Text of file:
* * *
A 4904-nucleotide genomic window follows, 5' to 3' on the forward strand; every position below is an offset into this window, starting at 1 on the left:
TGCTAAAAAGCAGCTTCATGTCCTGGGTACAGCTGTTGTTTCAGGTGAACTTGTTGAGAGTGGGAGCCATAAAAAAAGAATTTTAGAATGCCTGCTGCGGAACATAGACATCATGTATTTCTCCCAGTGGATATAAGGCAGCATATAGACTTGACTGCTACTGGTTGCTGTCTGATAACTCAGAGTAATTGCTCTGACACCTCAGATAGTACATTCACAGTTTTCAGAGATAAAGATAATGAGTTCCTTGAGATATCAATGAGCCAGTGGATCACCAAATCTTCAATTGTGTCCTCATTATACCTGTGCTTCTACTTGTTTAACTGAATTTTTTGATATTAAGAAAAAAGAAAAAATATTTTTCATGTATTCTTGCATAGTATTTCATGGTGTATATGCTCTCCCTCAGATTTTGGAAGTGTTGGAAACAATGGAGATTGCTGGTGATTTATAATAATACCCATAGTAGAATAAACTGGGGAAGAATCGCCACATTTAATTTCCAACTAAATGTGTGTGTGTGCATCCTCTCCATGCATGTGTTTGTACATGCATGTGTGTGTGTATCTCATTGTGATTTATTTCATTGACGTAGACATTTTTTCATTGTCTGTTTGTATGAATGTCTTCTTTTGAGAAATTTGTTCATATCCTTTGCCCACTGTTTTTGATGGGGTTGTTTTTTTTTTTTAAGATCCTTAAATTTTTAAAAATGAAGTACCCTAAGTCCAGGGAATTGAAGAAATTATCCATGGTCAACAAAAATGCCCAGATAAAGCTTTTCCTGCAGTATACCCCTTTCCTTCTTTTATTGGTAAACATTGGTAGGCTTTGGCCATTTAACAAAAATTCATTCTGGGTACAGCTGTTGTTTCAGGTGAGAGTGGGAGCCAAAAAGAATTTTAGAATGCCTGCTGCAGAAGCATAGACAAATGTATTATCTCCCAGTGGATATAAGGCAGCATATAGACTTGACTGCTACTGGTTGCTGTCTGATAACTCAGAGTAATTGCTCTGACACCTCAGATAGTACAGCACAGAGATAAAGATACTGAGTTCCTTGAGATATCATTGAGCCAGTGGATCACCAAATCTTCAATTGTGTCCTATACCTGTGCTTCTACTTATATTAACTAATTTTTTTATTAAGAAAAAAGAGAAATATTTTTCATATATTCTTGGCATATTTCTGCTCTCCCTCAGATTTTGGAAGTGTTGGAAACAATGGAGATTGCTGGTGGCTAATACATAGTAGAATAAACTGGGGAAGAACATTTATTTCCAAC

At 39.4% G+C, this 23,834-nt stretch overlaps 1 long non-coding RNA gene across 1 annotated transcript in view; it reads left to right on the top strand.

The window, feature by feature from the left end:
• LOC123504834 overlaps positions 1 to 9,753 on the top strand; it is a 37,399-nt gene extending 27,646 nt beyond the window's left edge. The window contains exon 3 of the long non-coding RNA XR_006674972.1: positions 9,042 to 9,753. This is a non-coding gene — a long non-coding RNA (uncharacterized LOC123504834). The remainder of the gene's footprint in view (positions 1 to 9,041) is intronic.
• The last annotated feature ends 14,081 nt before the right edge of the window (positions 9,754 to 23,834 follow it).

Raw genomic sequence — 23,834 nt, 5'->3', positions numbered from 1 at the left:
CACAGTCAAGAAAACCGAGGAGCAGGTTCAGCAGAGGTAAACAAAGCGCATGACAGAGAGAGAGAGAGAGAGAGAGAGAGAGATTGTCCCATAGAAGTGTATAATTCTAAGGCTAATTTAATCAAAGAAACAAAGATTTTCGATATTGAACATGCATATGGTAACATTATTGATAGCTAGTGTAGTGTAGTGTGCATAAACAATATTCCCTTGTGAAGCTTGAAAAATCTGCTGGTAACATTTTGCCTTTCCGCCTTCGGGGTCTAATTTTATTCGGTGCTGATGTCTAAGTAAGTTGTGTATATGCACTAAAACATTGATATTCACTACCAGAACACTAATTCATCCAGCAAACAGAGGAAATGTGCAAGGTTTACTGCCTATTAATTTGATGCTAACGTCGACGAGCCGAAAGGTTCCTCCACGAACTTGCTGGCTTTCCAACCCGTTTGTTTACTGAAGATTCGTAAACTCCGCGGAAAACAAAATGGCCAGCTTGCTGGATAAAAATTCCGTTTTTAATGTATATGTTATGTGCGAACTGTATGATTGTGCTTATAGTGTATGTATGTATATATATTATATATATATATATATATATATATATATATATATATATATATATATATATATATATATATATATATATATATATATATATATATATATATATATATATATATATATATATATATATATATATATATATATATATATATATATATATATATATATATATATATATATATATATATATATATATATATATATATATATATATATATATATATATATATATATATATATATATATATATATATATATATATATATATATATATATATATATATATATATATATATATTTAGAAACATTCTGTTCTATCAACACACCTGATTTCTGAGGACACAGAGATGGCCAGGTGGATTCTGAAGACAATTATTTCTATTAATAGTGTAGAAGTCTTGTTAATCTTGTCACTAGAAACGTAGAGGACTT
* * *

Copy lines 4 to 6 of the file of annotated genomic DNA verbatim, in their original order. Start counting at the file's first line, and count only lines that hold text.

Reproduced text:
The window, feature by feature from the left end:
• LOC123504834 overlaps positions 1 to 9,753 on the top strand; it is a 37,399-nt gene extending 27,646 nt beyond the window's left edge. The window contains exon 3 of the long non-coding RNA XR_006674972.1: positions 9,042 to 9,753. This is a non-coding gene — a long non-coding RNA (uncharacterized LOC123504834). The remainder of the gene's footprint in view (positions 1 to 9,041) is intronic.
• The last annotated feature ends 14,081 nt before the right edge of the window (positions 9,754 to 23,834 follow it).